Indian philosopher and the winner of the Nobel Prize for Literature, Rabindranath Tagore, last century mused: ‘Death is not extinguishing the light; it is only putting out the lamp because the dawn has come’.
Public Relations – ‘PR’ for both who deride and embrace it – is dead as a strategic management function in large organisations and corporations, its original intent and utility surviving only on the tactical fringes of marketing communications areas within corporations.
This should not come as a shock, as many a death does, because PR has long been on life support. Its utility and usefulness for most corporations as a core management function has been terminal since the late 1990s: in the 21st Century, its outcomes more readily align with marketing communications objectives than those of the corporate public affairs functions managed in most companies.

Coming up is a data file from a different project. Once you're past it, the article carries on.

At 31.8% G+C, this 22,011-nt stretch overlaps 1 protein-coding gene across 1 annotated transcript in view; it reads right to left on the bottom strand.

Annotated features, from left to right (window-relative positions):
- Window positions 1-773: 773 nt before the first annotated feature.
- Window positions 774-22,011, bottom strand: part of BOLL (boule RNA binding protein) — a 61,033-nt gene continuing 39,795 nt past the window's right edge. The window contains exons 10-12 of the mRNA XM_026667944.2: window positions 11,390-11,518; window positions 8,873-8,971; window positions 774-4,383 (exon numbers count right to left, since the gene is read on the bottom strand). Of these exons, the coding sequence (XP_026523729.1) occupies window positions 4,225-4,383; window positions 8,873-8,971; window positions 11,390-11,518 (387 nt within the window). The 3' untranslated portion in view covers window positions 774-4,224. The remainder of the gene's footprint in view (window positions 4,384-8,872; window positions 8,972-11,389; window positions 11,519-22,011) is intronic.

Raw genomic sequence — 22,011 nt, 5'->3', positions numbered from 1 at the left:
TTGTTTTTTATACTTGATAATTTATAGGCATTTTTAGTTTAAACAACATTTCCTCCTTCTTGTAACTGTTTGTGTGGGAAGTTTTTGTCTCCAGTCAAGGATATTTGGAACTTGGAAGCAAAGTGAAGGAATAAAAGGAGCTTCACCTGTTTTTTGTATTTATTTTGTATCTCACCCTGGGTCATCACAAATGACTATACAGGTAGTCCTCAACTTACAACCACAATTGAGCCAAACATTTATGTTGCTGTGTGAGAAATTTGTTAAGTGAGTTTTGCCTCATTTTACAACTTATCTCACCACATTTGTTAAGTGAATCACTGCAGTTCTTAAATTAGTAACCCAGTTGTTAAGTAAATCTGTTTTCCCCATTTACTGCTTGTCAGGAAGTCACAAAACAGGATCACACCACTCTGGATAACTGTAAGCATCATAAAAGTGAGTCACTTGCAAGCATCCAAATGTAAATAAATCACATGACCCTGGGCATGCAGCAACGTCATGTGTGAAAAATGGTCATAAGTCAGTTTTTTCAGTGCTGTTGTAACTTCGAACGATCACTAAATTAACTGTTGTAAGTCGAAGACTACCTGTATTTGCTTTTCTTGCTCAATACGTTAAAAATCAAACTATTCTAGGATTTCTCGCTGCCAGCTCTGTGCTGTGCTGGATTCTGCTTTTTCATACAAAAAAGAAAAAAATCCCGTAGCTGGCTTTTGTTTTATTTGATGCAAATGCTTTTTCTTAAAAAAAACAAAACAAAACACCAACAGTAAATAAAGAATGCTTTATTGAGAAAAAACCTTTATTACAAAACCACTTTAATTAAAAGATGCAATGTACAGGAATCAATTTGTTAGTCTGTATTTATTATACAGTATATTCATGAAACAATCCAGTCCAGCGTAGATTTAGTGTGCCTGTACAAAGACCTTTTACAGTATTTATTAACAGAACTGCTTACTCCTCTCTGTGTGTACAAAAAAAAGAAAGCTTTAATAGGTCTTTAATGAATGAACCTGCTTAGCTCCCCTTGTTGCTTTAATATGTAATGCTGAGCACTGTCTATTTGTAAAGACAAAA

In 2012, only one per cent of corporations nominated they managed a ‘public relations’ function (2012 State of Public Affairs in Australia, Centre for Corporate Public Affairs, 2012).
In good and best practice corporate public affairs functions in Europe, Australia and in most global corporations in Asia and the US, elements of what was once seen as ‘good PR’ – positive and frequent news media coverage and reporting, well attended corporate events and product launches, market-segmented marketing/communications campaigns – are not an end in themselves.
In 2013, the ‘end’ is most frequently value in the form of socio-political ‘outcomes’, defined and generated by organisational strategy, and by public affairs strategy that contributes to and underpins broader organisational objectives.
The full article is available at http://www.accpa.com.au/resources.php?a=newsletters
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